In this action Visto applied for a stay of the UK revocation action pending the outcome of the EPO opposition proceedings, maintaining that a stay would avoid unnecessary expenditure in processing the English action to its conclusion, including an appeal, since exactly the same issues would be dealt with by the EPO. RIM disagreed: the January trial was imminent and it would be unfair to deny them the opportunity to press their revocation claim and have to pin its hopes and efforts on opposition proceedings that were still years away. RIM also said there was a need for commercial certainty: the company should not have to commit itself to the considerable time, effort and expense involved in the process of modification and improvements to its product in ignorance of whether what it produced would infringe Visto's patent. Visto softened its position at this point, offered undertakings that, in respect of future developments of RIM's product, it would not seek injunctive relief or seek to recover damages or an account of profits based on infringement, either for the period of the stay or thereafter.

Patten J refused Visto's application for a stay. In his view
* while opposition proceedings were part of the process of determination by the EPO as to the form of grant (if any) a patent should take, the Patents Court was free to pronounce on the validity of the patent in advance of opposition proceedings, if necessary revoking the patent;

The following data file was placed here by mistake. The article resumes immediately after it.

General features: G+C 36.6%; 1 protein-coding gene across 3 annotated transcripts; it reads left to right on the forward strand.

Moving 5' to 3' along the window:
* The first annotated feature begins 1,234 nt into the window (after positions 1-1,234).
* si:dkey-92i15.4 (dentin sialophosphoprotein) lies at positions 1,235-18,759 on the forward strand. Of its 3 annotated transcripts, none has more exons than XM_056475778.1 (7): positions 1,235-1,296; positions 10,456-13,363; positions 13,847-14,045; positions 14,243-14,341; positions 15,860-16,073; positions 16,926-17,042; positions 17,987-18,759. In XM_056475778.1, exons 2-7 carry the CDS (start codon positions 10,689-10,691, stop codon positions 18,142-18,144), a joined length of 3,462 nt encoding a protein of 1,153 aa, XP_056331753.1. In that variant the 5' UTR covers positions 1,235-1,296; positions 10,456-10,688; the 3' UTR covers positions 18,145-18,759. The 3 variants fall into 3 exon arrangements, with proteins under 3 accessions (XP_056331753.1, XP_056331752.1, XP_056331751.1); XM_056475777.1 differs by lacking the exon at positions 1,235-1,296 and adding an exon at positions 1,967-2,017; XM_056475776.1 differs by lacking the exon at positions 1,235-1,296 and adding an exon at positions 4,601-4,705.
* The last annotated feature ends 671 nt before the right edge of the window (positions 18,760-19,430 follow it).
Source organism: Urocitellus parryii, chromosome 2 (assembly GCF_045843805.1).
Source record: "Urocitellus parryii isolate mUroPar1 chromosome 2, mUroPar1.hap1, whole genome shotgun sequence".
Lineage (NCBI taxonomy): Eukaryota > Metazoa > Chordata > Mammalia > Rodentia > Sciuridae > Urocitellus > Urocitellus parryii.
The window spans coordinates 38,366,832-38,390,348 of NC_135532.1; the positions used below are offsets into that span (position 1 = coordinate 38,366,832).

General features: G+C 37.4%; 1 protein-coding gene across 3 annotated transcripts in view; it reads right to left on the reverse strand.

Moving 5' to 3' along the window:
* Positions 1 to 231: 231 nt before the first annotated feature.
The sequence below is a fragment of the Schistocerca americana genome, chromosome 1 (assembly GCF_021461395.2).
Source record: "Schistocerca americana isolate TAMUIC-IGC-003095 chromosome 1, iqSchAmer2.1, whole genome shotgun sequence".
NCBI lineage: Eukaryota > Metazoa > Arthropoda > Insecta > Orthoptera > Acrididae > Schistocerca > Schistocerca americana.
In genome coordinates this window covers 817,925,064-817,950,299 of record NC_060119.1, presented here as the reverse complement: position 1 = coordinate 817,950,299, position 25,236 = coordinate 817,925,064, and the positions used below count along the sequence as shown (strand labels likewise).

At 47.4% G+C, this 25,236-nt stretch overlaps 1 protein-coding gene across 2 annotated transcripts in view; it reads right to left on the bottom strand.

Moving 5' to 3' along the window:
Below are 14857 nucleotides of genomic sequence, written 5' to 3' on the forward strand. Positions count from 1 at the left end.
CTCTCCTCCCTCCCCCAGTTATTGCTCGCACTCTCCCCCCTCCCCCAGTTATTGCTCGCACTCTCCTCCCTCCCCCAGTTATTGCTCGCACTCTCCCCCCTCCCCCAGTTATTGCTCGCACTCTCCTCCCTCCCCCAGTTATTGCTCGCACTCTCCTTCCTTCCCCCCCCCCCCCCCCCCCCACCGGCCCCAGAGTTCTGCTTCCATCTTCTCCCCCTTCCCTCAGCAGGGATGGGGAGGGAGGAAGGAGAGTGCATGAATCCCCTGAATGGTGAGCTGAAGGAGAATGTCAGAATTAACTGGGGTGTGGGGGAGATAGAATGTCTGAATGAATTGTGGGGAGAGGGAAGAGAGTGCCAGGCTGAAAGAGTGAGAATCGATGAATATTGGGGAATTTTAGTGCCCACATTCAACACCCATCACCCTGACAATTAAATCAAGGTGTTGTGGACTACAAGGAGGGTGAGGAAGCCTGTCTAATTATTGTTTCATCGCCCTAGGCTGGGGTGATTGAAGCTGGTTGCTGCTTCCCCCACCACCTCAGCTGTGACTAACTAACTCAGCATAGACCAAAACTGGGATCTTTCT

* even if the proceedings were stayed and the EPO later upheld the validity of the patent, RIM could still seek revocation in the national courts;

* in the absence of circumstances that would make it unjust to stay the English proceedings, it was better to let the EPO proceedings continue and for the English action to be stayed - but the court had to exercise its discretion when determining an application for a stay based on a consideration of all relevant factors.

* a stay of national proceedings would not be granted unless the EPO proceedings could be resolved quickly and a stay would not inflict injustice on a party or be against the public interest;

* on the facts, the need for a speedy resolution of issues of validity, particularly in the UK which was a major market for RIM's products, outweighed the mere cost savings involved in staying proceedings. And in this highly competitive field there was a need for commercial certainty at the earliest opportunity;

* given the advanced state of the English proceedings, the considerable costs already incurred and the potential for wasted expenditure and delay that would be involved in a stay, even with the undertakings which had been offered in place, it would not be just to deprive RIM of the opportunity of seeking an early resolution of the issue in England in January rather than having to wait four or five years for a determination by the EPO.
The IPKat wonders why Visto's application for a stay of the English proceedings came so late - it's not as if the company had only just discovered that RIM was applying to revoke its patent. Merpel says, perhaps the companies were talking to each other and Visto didn't wan't to spoil the chance of picking up a tidy sum from its fruity foe.